Located on the banks of the South Fork of the American River at the mouth of Sweetwater Creek, this town derived its name from the falls on the American River to where the Indians came down from the mountains to catch the abundant salmon. The town, the falls and the salmon are no longer there as a result of the construction of Folsom Dam, but the town’s name remains a part of our history as a road, a bridge and a residential community.
Early in 1849, according to the “History of El Dorado County” by Paolo Sioli (1883), very rich diggings were discovered by Mormons at Higgins’ Point, about a quarter of a mile below the town. Mr. Higgins and his family were the first people to settle here, arriving from Australia sometime in 1848 and it was Higgins who opened the first store in the area.
In September of 1849 Ruben K. Berry, from New York, arrive here in company with H. Passmore, Thomas Brown, H. Williams L. Benham and a Mr. Barlow. They were soon joined by a Mr. Haskell and O. Smith, who afterwards would keep the first store in Uniontown (Lotus), near Coloma.
In early 1850 Mr. Berry claimed the land and laid out the town which was surveyed and platted by P. N. Madegan in May of that year
The streets running parallel with the river were named: Water, State, Government and Washington streets. Across Sweetwater Creek ran Sacramento Street and those streets running up from the river were called High, Polk, Taylor, Clay, Brower and El Dorado.
As miners began to arrive in large numbers, the population of Salmon Falls rapidly grew and by the summer of 1850 a number of town lots had been sold.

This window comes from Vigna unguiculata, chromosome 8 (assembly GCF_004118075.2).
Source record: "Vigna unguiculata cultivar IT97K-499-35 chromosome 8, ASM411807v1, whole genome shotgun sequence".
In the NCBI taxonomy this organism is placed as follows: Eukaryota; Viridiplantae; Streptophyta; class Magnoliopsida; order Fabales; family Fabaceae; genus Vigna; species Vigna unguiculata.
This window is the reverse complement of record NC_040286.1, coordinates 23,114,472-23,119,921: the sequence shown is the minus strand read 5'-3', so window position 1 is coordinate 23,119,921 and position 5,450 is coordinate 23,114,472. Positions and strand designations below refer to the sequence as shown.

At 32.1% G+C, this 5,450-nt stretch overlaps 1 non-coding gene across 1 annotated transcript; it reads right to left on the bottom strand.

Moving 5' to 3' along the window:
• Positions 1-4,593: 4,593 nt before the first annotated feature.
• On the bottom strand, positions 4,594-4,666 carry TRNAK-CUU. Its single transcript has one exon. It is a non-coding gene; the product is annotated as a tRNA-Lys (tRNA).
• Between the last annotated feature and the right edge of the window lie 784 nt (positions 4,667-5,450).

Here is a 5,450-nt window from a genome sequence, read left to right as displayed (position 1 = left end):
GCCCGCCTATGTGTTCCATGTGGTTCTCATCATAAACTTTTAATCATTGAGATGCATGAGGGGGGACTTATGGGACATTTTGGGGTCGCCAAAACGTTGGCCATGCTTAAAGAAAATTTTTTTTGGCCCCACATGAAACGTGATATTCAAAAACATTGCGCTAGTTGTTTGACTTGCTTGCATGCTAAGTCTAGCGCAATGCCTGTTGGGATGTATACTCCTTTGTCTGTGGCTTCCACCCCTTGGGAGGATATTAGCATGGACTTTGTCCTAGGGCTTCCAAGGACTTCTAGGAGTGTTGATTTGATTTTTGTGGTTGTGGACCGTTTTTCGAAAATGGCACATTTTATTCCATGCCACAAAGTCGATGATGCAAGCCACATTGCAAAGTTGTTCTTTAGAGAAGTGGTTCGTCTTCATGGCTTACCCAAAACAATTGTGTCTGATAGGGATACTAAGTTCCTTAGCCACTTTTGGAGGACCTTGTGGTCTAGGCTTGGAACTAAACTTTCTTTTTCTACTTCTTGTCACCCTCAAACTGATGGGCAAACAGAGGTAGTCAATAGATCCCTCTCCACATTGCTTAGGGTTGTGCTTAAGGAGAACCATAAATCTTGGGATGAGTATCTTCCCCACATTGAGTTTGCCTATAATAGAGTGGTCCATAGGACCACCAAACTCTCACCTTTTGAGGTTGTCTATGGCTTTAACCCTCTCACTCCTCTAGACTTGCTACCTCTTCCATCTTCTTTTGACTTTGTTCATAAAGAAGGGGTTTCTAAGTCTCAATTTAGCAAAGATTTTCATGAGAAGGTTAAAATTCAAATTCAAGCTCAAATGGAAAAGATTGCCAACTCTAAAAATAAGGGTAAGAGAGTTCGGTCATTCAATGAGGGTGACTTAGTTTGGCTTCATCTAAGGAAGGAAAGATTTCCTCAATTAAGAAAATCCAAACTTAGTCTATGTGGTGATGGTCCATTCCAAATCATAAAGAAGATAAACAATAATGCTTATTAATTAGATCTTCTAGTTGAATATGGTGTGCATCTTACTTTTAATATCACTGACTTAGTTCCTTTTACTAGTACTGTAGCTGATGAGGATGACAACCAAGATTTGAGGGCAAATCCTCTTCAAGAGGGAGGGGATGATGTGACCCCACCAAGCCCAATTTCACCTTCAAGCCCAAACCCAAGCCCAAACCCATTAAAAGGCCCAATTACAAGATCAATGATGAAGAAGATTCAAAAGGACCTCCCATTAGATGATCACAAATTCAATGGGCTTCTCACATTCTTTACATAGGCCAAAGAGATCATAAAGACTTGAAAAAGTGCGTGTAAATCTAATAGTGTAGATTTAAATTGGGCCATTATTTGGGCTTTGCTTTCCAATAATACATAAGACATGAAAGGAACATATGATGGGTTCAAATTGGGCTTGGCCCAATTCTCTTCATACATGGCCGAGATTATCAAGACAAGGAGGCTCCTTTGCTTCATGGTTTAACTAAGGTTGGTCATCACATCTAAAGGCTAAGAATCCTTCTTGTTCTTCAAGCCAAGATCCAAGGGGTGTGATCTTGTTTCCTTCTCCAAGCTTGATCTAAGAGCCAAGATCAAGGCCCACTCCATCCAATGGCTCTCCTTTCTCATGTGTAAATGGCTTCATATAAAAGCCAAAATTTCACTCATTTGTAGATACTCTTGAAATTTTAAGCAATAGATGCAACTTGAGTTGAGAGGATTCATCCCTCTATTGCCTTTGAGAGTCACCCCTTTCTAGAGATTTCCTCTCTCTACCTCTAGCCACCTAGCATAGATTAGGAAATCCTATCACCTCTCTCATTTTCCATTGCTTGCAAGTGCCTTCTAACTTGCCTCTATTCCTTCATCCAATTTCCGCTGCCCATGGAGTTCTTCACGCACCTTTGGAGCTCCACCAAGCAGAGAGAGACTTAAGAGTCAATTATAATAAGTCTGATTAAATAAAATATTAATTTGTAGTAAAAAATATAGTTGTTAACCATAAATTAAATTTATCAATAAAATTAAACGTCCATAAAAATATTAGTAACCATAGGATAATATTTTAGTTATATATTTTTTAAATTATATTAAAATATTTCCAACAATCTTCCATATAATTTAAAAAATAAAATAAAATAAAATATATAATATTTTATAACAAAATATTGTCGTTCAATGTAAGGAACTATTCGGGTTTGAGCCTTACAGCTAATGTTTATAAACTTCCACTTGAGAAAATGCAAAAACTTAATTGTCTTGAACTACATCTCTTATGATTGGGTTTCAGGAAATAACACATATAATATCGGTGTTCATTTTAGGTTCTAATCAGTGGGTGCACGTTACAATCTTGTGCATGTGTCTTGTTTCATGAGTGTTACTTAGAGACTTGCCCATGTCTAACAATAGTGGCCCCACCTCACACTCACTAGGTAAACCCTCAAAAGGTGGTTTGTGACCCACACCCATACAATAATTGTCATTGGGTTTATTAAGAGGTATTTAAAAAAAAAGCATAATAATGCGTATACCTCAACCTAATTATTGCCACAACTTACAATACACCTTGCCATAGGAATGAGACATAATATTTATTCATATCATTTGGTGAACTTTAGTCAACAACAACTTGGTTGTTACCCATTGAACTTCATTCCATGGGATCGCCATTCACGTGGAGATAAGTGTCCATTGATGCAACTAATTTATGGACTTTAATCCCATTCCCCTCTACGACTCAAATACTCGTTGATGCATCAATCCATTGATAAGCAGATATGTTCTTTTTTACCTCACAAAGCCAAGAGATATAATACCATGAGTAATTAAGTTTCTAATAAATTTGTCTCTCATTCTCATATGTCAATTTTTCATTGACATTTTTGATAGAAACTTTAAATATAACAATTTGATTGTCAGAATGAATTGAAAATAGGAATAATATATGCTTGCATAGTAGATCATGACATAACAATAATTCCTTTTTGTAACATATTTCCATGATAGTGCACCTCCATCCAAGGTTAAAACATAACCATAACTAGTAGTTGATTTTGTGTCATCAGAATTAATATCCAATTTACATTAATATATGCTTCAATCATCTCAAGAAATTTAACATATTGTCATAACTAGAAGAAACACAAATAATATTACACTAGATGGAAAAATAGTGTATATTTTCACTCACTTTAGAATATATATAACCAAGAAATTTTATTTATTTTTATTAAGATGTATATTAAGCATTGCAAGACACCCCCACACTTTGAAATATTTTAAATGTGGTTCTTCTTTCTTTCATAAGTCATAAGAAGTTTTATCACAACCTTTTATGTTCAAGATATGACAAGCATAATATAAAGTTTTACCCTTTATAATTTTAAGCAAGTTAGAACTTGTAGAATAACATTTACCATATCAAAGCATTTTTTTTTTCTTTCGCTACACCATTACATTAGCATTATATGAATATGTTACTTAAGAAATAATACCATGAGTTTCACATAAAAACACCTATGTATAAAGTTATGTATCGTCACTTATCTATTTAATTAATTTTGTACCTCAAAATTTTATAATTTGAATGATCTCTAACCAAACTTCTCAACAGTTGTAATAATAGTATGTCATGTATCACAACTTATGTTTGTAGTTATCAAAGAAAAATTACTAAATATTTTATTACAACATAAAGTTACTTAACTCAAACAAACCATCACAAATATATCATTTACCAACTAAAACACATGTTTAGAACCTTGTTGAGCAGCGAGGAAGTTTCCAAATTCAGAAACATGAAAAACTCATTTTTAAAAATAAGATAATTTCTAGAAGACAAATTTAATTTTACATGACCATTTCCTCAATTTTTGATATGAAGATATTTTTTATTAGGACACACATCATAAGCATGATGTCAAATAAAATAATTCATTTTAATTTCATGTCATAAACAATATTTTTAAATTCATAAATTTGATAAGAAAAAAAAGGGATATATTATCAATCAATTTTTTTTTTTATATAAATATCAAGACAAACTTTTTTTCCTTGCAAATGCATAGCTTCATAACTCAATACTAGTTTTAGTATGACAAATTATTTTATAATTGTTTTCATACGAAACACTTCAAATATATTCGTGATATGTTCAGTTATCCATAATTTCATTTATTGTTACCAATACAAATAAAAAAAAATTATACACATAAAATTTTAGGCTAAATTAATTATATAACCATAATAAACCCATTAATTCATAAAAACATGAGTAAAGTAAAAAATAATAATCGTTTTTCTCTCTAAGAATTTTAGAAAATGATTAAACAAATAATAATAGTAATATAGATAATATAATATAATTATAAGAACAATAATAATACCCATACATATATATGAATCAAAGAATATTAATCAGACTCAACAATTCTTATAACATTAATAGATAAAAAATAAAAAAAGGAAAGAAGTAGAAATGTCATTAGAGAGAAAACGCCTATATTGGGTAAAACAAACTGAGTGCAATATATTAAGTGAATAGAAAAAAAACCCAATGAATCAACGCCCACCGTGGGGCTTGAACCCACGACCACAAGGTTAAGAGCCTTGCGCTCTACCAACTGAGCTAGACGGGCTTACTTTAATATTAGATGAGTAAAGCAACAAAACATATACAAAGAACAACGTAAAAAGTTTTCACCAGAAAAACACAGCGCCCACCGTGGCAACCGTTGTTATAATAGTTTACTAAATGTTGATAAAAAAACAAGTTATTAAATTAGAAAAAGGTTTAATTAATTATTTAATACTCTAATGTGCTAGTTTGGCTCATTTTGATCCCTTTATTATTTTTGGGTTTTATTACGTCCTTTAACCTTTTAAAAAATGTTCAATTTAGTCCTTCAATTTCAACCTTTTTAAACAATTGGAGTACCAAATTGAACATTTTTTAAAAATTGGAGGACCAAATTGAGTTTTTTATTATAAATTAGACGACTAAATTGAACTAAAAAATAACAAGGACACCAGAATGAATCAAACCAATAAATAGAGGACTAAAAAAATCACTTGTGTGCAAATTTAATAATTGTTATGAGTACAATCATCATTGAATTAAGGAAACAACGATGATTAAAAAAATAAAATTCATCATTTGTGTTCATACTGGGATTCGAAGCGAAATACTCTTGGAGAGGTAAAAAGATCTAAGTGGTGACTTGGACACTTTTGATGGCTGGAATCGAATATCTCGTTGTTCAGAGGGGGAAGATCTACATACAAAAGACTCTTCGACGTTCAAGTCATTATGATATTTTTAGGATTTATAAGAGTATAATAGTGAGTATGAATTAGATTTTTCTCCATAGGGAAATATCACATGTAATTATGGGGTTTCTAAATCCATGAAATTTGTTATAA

Sensing this growing population, in the spring of 1850 Berry had opened the second store in the town on the banks of Sweetwater Creek. Soon he had himself appointed as the first alcalde (mayor – judge) of the district. In the fall of 1852 he was joined by his wife, Amanda, and her sister.
The first hotel in the town was build by a Mr. Crug, who later sold out to Berry and went east. Like many gold rush hotels, it had been built on the East Coast, disassembled and shipped around Cape Horn.
As the town continued to grow, it was soon large enough to support two physicians, a Dr. McMeans and a Dr. Hook.
In 1851 a Post Office was established in Salmon Falls with T. R. Brown as postmaster. The same year a regular stage line to and from Sacramento began operation.
In 1850 a John W. Gaines (also often spelled Gains) had arrived in the area, but rather than stay chose to build a hotel in Sacramento called the Rialto. When cholera struck the area, he moved to San Francisco and then back to Salmon Falls.
He and his wife Mary built or bought a hotel and purchased a mercantile business from a Mr. Campbell in 1869, which by 1883 was the only store in town. He also served as the Justice of the Peace, school trustee and water agent, while raising a family of three daughters.
The first bridge across the American River at this location was constructed in 1853 by Mr. Edward T. Raun of San Francisco and later Coloma, who owned the bridges at Coloma, Spanish Bar and Kelsey. Although Mr. Raun lived in Coloma, his ties to this town were strong since his wife was the former Miss Charlotte A. Phelps, Salmon Falls’ first school teacher.